We’ve said it before. There is nothing better than seeing a few concise, clear pictures that demonstrate (again) why as investors we follow the path we do. Dimensional Fund Advisors (DFA) recently came out with a piece that may help you to remember what we absolutely believe to be true. That is (in their words):
- Returns can vary sharply from one period to another
- Holding a broadly diversified portfolio can help smooth out the swings, and
- Focusing on known drivers of higher expected returns can increase the potential for long-term success
Reminders like this can also help us to answer certain questions we should naturally have from time to time. Questions such as “why would I continue to hold an investment that (in the short-term) has simply stunk?” To understand this more, let’s first start by looking at US Stocks (S&P 500) in the first decade of the 21st century (2000-2009) versus the second (2010 until June 2019). Note that you can click on each image to see a larger view:
If you’re like me, you may be glad that US Stocks are held in portfolios in some way, given their run over the last ten years. But what concerns me more is seeing that first decade (at left). What if US stocks go through a long period of time like this, and you’re just beginning to take income now from your portfolio? Fortunately, there is something that (while no guarantee) could help. It’s those other pieces of the puzzle, outside of simply investing in US “large cap” stocks (as much as we like them). Because for those investors that globally diversified across large and small companies, etc. it’s a very different picture, as shown below. As you can see in the first decade, US stocks returned an average loss of -0.95% per year, while other areas had higher returns:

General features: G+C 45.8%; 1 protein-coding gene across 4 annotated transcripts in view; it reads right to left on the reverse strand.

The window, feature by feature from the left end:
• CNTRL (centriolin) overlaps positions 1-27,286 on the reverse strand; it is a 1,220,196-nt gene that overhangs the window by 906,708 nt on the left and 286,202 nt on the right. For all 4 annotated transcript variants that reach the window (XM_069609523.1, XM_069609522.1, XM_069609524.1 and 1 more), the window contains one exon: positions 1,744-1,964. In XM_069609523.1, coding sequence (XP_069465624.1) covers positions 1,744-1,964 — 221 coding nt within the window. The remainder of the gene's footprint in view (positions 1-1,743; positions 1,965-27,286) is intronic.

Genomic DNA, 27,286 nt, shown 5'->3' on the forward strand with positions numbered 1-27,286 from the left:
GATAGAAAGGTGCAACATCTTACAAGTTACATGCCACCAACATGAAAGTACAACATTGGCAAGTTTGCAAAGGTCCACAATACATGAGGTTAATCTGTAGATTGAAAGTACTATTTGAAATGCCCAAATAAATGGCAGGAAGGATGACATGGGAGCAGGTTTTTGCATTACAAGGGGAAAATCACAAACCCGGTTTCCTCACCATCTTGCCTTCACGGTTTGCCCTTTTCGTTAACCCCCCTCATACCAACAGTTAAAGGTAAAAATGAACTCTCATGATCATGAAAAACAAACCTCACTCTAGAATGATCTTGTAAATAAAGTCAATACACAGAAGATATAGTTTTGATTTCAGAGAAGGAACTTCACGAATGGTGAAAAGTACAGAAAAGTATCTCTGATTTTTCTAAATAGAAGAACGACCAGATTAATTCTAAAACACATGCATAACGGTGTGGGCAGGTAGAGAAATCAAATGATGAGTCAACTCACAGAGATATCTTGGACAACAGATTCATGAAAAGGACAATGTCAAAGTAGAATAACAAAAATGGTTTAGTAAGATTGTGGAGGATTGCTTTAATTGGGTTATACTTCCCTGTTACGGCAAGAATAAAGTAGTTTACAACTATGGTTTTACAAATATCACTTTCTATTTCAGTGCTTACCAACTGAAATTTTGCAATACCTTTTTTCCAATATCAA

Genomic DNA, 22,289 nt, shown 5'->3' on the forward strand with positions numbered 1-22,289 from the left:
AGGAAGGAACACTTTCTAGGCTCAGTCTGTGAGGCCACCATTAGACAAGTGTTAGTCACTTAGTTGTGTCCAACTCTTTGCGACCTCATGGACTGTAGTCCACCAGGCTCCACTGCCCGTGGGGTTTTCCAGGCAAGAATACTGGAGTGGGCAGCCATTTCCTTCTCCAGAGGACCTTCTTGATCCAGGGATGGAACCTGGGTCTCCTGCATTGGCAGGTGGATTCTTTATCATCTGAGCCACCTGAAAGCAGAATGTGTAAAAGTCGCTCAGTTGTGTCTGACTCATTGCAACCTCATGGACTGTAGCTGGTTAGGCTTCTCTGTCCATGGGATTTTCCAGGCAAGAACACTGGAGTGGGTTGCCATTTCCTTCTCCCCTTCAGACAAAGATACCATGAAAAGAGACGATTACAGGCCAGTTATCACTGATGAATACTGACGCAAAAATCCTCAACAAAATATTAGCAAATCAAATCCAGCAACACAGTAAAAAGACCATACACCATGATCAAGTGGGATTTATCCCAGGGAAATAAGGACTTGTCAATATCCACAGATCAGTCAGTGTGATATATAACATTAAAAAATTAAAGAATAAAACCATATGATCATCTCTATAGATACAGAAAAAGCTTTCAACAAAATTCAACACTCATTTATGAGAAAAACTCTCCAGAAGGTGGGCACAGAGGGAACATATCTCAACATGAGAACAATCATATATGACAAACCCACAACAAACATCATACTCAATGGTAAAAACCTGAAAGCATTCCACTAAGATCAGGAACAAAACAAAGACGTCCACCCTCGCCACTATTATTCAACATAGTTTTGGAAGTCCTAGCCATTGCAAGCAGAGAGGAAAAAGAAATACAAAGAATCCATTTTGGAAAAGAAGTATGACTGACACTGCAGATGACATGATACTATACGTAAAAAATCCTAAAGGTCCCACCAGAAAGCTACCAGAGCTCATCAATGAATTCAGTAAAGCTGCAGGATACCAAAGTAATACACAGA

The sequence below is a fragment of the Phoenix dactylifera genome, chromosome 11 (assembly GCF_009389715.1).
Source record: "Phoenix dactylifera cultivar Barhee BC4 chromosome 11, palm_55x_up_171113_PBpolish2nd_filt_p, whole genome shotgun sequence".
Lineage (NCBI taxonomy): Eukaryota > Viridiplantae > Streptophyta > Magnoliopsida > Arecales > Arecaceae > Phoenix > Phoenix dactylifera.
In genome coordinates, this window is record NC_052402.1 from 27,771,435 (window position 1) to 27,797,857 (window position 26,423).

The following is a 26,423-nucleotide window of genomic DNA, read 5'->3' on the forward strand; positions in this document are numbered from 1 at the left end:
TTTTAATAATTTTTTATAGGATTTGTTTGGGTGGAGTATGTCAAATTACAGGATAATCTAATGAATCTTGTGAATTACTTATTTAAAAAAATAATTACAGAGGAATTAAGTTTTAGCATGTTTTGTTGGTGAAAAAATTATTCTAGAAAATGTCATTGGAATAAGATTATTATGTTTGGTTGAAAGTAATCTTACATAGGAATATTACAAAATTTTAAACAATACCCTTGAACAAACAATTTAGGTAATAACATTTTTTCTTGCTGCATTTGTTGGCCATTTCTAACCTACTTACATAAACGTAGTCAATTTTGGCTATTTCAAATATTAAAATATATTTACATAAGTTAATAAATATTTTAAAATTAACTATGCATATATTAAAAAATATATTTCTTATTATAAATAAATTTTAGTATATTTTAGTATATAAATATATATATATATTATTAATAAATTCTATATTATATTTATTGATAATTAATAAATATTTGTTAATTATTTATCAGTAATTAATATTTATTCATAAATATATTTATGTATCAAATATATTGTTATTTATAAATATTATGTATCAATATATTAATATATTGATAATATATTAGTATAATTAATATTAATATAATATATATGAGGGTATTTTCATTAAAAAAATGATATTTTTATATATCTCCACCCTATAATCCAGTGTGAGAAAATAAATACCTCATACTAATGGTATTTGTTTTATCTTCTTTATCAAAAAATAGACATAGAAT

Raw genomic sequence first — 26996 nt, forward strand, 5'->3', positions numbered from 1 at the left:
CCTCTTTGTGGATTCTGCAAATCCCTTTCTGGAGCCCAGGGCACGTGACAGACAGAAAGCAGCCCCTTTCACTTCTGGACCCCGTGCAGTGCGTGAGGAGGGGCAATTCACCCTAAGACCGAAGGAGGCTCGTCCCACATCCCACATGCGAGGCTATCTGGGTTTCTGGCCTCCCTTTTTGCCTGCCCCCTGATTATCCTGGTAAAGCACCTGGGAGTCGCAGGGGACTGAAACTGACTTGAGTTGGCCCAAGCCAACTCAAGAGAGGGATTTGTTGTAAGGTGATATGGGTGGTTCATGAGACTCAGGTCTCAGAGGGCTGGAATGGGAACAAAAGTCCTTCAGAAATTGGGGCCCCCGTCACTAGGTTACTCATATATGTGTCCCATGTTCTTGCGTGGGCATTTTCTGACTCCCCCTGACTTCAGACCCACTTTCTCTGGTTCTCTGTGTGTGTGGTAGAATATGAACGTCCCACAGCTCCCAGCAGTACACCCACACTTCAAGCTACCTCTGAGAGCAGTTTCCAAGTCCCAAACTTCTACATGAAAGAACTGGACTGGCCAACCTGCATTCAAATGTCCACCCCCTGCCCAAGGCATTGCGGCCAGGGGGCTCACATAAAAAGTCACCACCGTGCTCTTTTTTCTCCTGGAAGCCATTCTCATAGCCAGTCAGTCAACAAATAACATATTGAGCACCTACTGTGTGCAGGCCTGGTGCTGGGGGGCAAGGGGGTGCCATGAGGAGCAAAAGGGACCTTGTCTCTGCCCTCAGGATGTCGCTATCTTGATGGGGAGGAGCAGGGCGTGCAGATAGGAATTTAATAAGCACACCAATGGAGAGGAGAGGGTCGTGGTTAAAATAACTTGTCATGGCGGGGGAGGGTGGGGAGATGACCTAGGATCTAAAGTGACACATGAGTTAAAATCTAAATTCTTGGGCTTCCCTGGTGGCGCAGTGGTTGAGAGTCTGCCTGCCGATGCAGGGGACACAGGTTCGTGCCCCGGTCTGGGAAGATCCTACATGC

When we fast forward to the most recent decade drawing to a close, however, we can easily see that US stocks have been the winner during this period:
Through the entire (almost) twenty-year period, the S&P 500 returned 5.65% per year, while the other indices returned between 6.08% and 10.44%. Of course, with higher expected returns come higher expected “risk”, which is in the form of volatility. And that has to be factored in when determining what you want to live with for the stock side of your portfolio. But hopefully, this is a good reminder that after properly diversifying in a way that’s right for you, “maintaining patience and discipline, through the bad times and the good, puts investors in position to increase the likelihood of long-term success.”
If we can help you understand this concept more and how it applies to your portfolios, please don’t hesitate to let us know. Also, the full piece from DFA can be found here: A Tale of Two Decades_ Lessons for Long-Term Investors.
Past performance is not a guarantee of future results. Indices are not available for direct investment. Their performance does not reflect the expenses associated with the management of an actual portfolio nor do indices represent results of actual trading. Information from sources deemed reliable, but its accuracy cannot be guaranteed.